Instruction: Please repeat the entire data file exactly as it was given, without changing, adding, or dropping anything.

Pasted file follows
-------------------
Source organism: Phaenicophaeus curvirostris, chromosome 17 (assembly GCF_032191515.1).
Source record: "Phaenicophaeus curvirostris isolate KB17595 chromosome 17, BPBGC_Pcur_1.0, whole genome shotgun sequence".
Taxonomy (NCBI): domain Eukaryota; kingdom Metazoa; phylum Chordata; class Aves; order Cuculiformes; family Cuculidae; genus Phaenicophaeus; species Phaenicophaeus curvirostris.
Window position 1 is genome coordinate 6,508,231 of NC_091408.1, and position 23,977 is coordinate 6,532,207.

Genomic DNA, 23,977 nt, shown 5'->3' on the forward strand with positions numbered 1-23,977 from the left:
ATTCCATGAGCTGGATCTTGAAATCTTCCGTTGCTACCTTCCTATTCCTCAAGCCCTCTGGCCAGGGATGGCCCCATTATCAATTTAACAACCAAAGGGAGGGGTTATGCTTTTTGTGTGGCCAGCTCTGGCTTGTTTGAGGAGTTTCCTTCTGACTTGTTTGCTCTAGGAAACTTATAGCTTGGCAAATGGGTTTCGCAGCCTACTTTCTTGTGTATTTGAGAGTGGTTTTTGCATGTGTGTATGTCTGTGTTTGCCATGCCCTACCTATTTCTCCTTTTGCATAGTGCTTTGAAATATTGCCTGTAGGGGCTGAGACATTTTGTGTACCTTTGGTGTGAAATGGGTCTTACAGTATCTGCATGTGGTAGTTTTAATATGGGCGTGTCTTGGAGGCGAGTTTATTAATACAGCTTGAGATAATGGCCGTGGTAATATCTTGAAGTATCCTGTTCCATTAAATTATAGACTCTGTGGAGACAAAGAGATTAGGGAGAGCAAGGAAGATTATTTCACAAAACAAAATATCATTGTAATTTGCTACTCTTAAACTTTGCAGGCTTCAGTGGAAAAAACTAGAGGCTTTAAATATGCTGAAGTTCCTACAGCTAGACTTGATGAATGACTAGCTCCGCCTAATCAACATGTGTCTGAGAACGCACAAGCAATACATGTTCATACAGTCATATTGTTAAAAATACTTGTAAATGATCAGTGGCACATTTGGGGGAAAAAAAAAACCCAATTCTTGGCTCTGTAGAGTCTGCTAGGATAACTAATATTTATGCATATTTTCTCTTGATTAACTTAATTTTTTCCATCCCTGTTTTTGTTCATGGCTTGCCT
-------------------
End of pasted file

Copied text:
Source organism: Phaenicophaeus curvirostris, chromosome 17 (assembly GCF_032191515.1).
Source record: "Phaenicophaeus curvirostris isolate KB17595 chromosome 17, BPBGC_Pcur_1.0, whole genome shotgun sequence".
Taxonomy (NCBI): domain Eukaryota; kingdom Metazoa; phylum Chordata; class Aves; order Cuculiformes; family Cuculidae; genus Phaenicophaeus; species Phaenicophaeus curvirostris.
Window position 1 is genome coordinate 6,508,231 of NC_091408.1, and position 23,977 is coordinate 6,532,207.

Genomic DNA, 23,977 nt, shown 5'->3' on the forward strand with positions numbered 1-23,977 from the left:
ATTCCATGAGCTGGATCTTGAAATCTTCCGTTGCTACCTTCCTATTCCTCAAGCCCTCTGGCCAGGGATGGCCCCATTATCAATTTAACAACCAAAGGGAGGGGTTATGCTTTTTGTGTGGCCAGCTCTGGCTTGTTTGAGGAGTTTCCTTCTGACTTGTTTGCTCTAGGAAACTTATAGCTTGGCAAATGGGTTTCGCAGCCTACTTTCTTGTGTATTTGAGAGTGGTTTTTGCATGTGTGTATGTCTGTGTTTGCCATGCCCTACCTATTTCTCCTTTTGCATAGTGCTTTGAAATATTGCCTGTAGGGGCTGAGACATTTTGTGTACCTTTGGTGTGAAATGGGTCTTACAGTATCTGCATGTGGTAGTTTTAATATGGGCGTGTCTTGGAGGCGAGTTTATTAATACAGCTTGAGATAATGGCCGTGGTAATATCTTGAAGTATCCTGTTCCATTAAATTATAGACTCTGTGGAGACAAAGAGATTAGGGAGAGCAAGGAAGATTATTTCACAAAACAAAATATCATTGTAATTTGCTACTCTTAAACTTTGCAGGCTTCAGTGGAAAAAACTAGAGGCTTTAAATATGCTGAAGTTCCTACAGCTAGACTTGATGAATGACTAGCTCCGCCTAATCAACATGTGTCTGAGAACGCACAAGCAATACATGTTCATACAGTCATATTGTTAAAAATACTTGTAAATGATCAGTGGCACATTTGGGGGAAAAAAAAAACCCAATTCTTGGCTCTGTAGAGTCTGCTAGGATAACTAATATTTATGCATATTTTCTCTTGATTAACTTAATTTTTTCCATCCCTGTTTTTGTTCATGGCTTGCCT